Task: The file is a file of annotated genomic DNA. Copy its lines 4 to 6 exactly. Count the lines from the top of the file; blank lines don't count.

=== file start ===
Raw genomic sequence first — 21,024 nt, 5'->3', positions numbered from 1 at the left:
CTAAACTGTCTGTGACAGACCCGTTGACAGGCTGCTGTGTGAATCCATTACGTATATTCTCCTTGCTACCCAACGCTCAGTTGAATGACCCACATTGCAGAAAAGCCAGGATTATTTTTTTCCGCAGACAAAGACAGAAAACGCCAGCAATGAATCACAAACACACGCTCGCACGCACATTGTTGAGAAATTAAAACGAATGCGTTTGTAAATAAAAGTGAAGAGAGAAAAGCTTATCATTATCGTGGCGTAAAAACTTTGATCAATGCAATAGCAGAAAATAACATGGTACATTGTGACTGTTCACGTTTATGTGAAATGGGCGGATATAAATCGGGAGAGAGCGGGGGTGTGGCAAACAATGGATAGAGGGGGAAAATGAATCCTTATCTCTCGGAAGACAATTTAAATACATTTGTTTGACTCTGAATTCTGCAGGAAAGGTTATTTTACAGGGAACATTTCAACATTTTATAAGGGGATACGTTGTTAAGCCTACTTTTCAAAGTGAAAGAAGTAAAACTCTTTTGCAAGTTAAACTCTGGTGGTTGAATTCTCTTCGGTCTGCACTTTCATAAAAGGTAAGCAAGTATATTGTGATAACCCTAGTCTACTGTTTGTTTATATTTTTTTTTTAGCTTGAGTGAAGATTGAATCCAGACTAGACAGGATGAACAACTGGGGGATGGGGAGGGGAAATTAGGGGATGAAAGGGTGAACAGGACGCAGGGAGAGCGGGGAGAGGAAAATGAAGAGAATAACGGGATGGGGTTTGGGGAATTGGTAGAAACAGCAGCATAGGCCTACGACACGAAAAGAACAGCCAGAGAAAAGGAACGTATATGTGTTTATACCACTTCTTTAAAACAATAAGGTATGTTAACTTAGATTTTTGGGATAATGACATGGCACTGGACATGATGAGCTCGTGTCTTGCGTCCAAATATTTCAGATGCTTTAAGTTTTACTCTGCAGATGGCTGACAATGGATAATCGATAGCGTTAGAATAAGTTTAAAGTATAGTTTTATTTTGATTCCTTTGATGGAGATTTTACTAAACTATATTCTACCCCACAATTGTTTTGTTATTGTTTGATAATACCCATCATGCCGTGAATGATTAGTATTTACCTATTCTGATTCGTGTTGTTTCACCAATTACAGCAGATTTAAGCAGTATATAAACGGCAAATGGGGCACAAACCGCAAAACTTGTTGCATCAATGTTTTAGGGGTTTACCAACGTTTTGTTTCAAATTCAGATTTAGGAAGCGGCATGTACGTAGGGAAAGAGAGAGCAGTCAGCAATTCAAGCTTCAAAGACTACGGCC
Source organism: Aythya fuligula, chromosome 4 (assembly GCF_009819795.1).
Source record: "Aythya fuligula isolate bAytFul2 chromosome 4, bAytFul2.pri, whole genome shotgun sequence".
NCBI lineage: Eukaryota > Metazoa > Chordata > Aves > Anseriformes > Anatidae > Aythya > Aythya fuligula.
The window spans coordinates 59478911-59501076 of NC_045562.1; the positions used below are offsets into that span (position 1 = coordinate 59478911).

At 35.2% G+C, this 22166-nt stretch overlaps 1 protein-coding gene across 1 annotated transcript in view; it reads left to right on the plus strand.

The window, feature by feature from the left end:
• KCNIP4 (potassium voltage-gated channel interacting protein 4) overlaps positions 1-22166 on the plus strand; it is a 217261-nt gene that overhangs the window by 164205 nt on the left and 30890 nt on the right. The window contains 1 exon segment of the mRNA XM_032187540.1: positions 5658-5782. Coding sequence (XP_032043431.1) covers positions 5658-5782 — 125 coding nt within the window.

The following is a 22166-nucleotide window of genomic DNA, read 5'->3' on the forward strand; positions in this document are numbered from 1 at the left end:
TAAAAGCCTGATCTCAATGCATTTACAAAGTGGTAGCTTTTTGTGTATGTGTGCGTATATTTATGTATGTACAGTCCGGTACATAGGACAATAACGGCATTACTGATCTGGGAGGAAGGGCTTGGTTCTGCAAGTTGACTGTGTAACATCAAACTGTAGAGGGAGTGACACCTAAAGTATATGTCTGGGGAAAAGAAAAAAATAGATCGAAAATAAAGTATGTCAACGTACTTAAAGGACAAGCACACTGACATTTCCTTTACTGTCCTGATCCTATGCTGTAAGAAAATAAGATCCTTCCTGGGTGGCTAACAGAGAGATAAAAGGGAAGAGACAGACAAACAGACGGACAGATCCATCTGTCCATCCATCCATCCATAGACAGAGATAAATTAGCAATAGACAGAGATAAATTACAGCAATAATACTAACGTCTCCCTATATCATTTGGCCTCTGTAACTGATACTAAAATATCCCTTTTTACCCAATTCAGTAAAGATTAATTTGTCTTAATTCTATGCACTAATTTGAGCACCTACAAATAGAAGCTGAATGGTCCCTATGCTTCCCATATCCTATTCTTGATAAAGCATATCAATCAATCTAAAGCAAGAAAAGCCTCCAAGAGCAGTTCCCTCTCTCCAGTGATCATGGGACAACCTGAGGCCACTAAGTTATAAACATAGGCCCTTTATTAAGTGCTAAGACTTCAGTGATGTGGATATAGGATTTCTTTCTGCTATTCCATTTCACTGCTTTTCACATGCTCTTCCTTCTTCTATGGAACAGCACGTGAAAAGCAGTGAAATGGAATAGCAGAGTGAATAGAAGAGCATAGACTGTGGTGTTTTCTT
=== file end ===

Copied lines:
Source record: "Aythya fuligula isolate bAytFul2 chromosome 4, bAytFul2.pri, whole genome shotgun sequence".
NCBI lineage: Eukaryota > Metazoa > Chordata > Aves > Anseriformes > Anatidae > Aythya > Aythya fuligula.
The window spans coordinates 59478911-59501076 of NC_045562.1; the positions used below are offsets into that span (position 1 = coordinate 59478911).